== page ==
The Union Democrat

• What: Jeff Foxworthy.

• When: Friday, 7 p.m.

• Where: Westside Pavilion, 17807 Tuolumne Road, Tuolumne.

• Tickets: $35 to $225.

• Info:

Comedian Jeff Foxworthy finds the humor in everyday life.

Over the last three decades, he’s told jokes about whatever he happened to be going through: dating, being a newlywed, raising a family.

Now that his two daughters are grown, he has some new material to work with.

“I quit taking care of my kids and now I’m taking care of my parents and there’s a lot of humor in that,” he said during a recent phone interview.

Foxworthy will bring his 90-minute show to Westside Pavilion in Tuolumne this Friday.

He will also talk about technology and the generation gap.

“There’s a lot of stuff Google won’t tell you,” Foxworthy said.

An example of which, he said, is how long to wait to eat Cap’n Crunch cereal after pouring milk on it: Wait too long and it becomes mush, eat it too soon and risk cutting the top of your mouth.

When inspiration strikes, such as eating a bowl of cereal, Foxworthy jots down ideas on notecards he keeps in his back pocket.

Known for his “you might be a redneck” one-liners, Foxworthy is not only a stand-up comedian, but also a Grammy-nominated comedy recording artist and bestselling author of more than 25 books.

He’s also hosted Fox’s “Are You Smarter Than A Fifth Grader?” and the Game Show Network’s “The American Bible Challenge.”

Taking a chance

Born and raised in Atlanta, Foxworthy worked at IBM for five years in the 1980s. Known as the funny guy in the office, he would often get caught doing impressions of his boss in the breakroom.

Co-workers entered him in a comedy contest, which he ended up winning.

“I was scared to death, but I knew I liked it,” Foxworthy said.

He eventually quit his job and pursued becoming a full-time comedian.

“My mother’s like, ‘Are you on dope?’” he recalled.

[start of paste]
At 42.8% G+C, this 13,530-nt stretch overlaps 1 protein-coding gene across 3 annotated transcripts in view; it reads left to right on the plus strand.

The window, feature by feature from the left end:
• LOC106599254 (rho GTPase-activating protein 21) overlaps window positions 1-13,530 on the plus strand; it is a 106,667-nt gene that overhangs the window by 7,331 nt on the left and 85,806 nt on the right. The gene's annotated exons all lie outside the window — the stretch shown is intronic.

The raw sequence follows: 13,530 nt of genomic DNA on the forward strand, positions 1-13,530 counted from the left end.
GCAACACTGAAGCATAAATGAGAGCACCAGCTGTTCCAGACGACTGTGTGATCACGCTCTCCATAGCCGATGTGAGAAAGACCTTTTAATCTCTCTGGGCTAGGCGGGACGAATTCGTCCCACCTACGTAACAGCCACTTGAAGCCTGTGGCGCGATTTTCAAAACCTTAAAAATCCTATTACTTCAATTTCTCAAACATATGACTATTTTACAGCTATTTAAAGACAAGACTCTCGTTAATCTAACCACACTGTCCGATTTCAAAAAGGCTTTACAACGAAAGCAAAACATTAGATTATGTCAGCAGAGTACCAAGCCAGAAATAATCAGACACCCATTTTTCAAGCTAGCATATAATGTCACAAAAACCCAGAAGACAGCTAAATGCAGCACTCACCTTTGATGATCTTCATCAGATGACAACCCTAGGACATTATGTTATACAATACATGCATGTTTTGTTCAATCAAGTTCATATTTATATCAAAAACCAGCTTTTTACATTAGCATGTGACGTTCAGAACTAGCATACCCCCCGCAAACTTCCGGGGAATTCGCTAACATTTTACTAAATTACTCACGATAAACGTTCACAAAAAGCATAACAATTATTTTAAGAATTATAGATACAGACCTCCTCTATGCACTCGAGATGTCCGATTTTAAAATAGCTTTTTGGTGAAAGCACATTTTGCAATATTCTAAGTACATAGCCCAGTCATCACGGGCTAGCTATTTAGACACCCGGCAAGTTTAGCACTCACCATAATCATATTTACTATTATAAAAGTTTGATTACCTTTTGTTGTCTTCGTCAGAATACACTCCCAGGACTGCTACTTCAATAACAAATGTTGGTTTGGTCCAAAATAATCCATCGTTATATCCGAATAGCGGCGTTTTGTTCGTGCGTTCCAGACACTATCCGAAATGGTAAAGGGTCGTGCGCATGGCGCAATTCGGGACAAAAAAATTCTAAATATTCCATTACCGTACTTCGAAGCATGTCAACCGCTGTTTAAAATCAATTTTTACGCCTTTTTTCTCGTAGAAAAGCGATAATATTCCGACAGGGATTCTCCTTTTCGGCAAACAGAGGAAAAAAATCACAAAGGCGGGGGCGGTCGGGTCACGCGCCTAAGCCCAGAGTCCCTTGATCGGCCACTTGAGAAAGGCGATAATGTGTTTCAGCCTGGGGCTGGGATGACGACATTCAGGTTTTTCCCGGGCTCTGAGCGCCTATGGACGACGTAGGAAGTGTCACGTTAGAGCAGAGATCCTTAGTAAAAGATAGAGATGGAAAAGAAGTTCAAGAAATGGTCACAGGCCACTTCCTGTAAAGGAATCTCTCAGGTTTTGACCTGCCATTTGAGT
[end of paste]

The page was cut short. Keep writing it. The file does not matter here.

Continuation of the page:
That risk paid off as Foxworthy became one of the country’s most successful comedians. He built a reputation for telling jokes about everyday life in a way people could relate to and even laugh at themselves.

“I found early on what worked for me,” he said.

Foxworthy lived in Los Angeles for seven years until his sitcom, The Jeff Foxworthy Show, ended in 1997 and he decided to move back to Georgia so his kids could live near relatives.

He was a member of the wildly successful Blue Collar Comedy Tour, a comedy troupe that included Larry the Cable Guy — who performed at Westside in June.

Foxworthy called the tour a career highlight, and said he’s even thought about bringing it back.

Helping the homeless

Currently, Foxworthy said he’s working on a monologue that gives social commentary, similar to the style of Mark Twain.

In fact, Foxworthy said he’s been reading some of Twain’s writings lately.

“Times are so weird right now,” Foxworthy said. “Everyone gets so easily offended.”

While he doesn’t want his show to get political, Foxworthy said, like Twain, he wants to point out some absurdities.

Foxworthy said people should start each day with the premise that “I’m wrong about something” in order to work towards finding common ground.

“I think people are more alike than they are different,” he said.

Foxworthy said his comedy routine has taken him throughout all 50 states. While accents and landscapes change, he said people are basically the same.

“What do we have in common? Everybody wants to be loved. Everybody wants to be significant,” he said.

It’s that mentality that has inspired his work with the homeless.

For the past decade, Foxworthy has lead a Bible study with homeless men on Tuesday mornings in downtown Atlanta. What started with him and 12 guys has grown to 20 group leaders working with 350 homeless men.

Foxworthy, who said he’s always had a “heart for the underdog,” said it’s been rewarding to see many of those men heal from past hurt and turn their lives around.

With his 60th birthday approaching next month, Foxworthy said he still loves his job after more than 30 years.

“I’ve made a great living doing something I would have done for free,” he said.

As another creative outlet, he took up painting last year.

So any plans to retire?

“No,” he said with a laugh. “I’d drive my wife crazy.”